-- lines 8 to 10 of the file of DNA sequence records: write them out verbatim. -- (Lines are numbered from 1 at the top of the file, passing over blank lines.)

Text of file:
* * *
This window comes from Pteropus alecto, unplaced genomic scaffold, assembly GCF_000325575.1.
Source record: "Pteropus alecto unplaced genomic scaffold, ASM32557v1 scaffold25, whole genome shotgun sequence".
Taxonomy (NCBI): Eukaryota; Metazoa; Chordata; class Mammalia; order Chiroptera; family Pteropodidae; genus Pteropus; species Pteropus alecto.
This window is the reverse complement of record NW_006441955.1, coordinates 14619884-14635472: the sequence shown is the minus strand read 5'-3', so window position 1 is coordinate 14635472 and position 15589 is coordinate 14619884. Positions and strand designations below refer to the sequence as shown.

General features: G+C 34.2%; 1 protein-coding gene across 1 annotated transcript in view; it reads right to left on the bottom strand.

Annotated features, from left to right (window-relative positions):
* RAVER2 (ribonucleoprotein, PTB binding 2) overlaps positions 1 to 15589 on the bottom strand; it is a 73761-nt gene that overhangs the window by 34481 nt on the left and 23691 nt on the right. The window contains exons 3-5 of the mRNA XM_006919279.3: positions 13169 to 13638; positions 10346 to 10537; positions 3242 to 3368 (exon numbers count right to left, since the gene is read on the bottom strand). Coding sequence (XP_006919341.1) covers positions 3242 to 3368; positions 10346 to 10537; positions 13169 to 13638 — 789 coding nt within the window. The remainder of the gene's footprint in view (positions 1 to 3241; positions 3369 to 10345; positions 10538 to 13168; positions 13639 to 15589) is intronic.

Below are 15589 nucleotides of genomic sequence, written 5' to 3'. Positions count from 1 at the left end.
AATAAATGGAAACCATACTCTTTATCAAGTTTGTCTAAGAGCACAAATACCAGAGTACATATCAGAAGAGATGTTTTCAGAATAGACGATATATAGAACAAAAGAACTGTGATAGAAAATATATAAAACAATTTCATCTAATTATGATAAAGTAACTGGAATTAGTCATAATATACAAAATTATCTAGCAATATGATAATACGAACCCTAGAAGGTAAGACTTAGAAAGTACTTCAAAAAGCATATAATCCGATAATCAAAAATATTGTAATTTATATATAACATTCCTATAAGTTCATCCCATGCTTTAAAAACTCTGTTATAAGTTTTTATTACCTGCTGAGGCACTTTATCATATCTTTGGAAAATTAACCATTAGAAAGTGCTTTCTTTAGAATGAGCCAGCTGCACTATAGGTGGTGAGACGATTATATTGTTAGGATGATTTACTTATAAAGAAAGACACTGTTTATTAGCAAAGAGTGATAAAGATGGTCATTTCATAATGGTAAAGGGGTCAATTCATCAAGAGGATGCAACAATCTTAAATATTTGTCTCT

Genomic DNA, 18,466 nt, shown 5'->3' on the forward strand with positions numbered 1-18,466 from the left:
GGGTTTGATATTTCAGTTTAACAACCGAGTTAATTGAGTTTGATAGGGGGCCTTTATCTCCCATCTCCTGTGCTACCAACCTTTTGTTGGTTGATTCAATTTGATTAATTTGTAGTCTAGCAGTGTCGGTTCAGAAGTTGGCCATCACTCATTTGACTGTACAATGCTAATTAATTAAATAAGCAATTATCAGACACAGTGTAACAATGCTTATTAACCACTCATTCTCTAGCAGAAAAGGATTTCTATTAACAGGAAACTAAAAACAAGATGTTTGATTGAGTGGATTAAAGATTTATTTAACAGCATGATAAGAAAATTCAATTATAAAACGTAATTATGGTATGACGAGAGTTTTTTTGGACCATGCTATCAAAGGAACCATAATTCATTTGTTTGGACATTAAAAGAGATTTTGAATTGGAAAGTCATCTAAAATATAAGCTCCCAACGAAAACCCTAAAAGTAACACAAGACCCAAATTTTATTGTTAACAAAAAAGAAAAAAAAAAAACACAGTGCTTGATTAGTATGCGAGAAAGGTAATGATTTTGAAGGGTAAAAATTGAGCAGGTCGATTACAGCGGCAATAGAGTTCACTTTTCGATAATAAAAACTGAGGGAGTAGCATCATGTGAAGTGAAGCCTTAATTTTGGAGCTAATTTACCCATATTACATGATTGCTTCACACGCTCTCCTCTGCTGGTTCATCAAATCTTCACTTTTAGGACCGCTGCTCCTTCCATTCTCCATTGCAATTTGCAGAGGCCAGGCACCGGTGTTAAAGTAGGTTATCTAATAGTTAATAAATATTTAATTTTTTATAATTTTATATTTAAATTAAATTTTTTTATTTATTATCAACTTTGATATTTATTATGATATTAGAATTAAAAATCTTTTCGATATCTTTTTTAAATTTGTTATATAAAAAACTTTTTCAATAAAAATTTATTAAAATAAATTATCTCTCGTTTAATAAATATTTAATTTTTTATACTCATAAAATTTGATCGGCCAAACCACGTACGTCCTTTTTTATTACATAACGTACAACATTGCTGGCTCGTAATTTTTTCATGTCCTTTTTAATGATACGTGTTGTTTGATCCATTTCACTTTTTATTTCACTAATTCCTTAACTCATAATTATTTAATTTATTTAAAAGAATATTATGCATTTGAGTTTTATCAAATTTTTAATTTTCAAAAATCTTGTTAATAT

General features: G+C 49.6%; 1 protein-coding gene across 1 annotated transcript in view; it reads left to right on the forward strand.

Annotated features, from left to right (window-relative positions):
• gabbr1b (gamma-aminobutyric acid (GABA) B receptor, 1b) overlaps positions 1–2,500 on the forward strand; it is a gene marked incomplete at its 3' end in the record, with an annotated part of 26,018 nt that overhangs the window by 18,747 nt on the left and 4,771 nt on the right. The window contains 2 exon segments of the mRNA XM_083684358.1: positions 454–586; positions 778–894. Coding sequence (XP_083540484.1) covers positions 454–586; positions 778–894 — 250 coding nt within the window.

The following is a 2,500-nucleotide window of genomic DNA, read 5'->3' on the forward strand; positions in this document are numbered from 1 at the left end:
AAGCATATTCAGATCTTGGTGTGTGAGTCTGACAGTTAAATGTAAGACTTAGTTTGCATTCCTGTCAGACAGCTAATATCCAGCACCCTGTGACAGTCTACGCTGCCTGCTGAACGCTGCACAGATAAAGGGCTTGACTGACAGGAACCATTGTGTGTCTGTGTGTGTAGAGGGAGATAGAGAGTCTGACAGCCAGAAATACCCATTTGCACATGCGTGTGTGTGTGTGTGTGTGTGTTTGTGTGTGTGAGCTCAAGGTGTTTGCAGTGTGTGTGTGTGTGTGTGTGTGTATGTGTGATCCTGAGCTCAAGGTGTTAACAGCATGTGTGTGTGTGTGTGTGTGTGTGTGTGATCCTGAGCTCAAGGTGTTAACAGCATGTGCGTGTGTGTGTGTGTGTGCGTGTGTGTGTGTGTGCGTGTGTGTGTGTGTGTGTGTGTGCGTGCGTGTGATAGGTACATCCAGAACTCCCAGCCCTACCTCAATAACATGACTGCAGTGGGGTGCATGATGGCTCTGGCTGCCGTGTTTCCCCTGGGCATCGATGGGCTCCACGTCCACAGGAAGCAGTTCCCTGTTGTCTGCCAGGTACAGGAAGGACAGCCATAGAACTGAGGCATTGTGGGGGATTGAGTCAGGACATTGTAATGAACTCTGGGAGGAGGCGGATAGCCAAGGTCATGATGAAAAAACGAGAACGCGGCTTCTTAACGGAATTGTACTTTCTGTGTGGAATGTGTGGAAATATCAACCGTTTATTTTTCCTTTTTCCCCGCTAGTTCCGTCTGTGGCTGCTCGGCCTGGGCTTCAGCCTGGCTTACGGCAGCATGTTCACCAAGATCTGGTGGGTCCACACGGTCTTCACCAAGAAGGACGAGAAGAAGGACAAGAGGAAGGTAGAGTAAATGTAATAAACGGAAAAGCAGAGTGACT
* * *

Below are 15589 nucleotides of genomic sequence, written 5' to 3'. Positions count from 1 at the left end.
AATAAATGGAAACCATACTCTTTATCAAGTTTGTCTAAGAGCACAAATACCAGAGTACATATCAGAAGAGATGTTTTCAGAATAGACGATATATAGAACAAAAGAACTGTGATAGAAAATATATAAAACAATTTCATCTAATTATGATAAAGTAACTGGAATTAGTCATAATATACAAAATTATCTAGCAATATGATAATACGAACCCTAGAAGGTAAGACTTAGAAAGTACTTCAAAAAGCATATAATCCGATAATCAAAAATATTGTAATTTATATATAACATTCCTATAAGTTCATCCCATGCTTTAAAAACTCTGTTATAAGTTTTTATTACCTGCTGAGGCACTTTATCATATCTTTGGAAAATTAACCATTAGAAAGTGCTTTCTTTAGAATGAGCCAGCTGCACTATAGGTGGTGAGACGATTATATTGTTAGGATGATTTACTTATAAAGAAAGACACTGTTTATTAGCAAAGAGTGATAAAGATGGTCATTTCATAATGGTAAAGGGGTCAATTCATCAAGAGGATGCAACAATCTTAAATATTTGTCTCT

Genomic DNA, 18,466 nt, shown 5'->3' on the forward strand with positions numbered 1-18,466 from the left: